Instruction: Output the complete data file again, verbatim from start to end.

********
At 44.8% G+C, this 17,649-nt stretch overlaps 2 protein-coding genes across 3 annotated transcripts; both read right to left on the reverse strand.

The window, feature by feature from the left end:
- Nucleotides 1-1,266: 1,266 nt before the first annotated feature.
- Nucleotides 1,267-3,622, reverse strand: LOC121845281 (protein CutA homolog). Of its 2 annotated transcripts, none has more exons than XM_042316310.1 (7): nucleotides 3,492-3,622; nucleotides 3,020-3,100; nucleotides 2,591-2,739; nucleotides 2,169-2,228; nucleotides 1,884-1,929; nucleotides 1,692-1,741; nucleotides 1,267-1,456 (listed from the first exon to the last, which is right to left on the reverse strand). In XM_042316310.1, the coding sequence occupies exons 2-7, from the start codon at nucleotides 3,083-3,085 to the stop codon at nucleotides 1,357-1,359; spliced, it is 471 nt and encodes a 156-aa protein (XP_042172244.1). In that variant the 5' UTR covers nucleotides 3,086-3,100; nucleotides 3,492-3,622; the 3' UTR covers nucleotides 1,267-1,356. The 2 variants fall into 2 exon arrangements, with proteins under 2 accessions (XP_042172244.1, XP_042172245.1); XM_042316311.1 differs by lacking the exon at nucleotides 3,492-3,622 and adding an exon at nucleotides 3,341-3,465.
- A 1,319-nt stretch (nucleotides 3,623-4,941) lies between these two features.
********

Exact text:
At 44.8% G+C, this 17,649-nt stretch overlaps 2 protein-coding genes across 3 annotated transcripts; both read right to left on the reverse strand.

The window, feature by feature from the left end:
- Nucleotides 1-1,266: 1,266 nt before the first annotated feature.
- Nucleotides 1,267-3,622, reverse strand: LOC121845281 (protein CutA homolog). Of its 2 annotated transcripts, none has more exons than XM_042316310.1 (7): nucleotides 3,492-3,622; nucleotides 3,020-3,100; nucleotides 2,591-2,739; nucleotides 2,169-2,228; nucleotides 1,884-1,929; nucleotides 1,692-1,741; nucleotides 1,267-1,456 (listed from the first exon to the last, which is right to left on the reverse strand). In XM_042316310.1, the coding sequence occupies exons 2-7, from the start codon at nucleotides 3,083-3,085 to the stop codon at nucleotides 1,357-1,359; spliced, it is 471 nt and encodes a 156-aa protein (XP_042172244.1). In that variant the 5' UTR covers nucleotides 3,086-3,100; nucleotides 3,492-3,622; the 3' UTR covers nucleotides 1,267-1,356. The 2 variants fall into 2 exon arrangements, with proteins under 2 accessions (XP_042172244.1, XP_042172245.1); XM_042316311.1 differs by lacking the exon at nucleotides 3,492-3,622 and adding an exon at nucleotides 3,341-3,465.
- A 1,319-nt stretch (nucleotides 3,623-4,941) lies between these two features.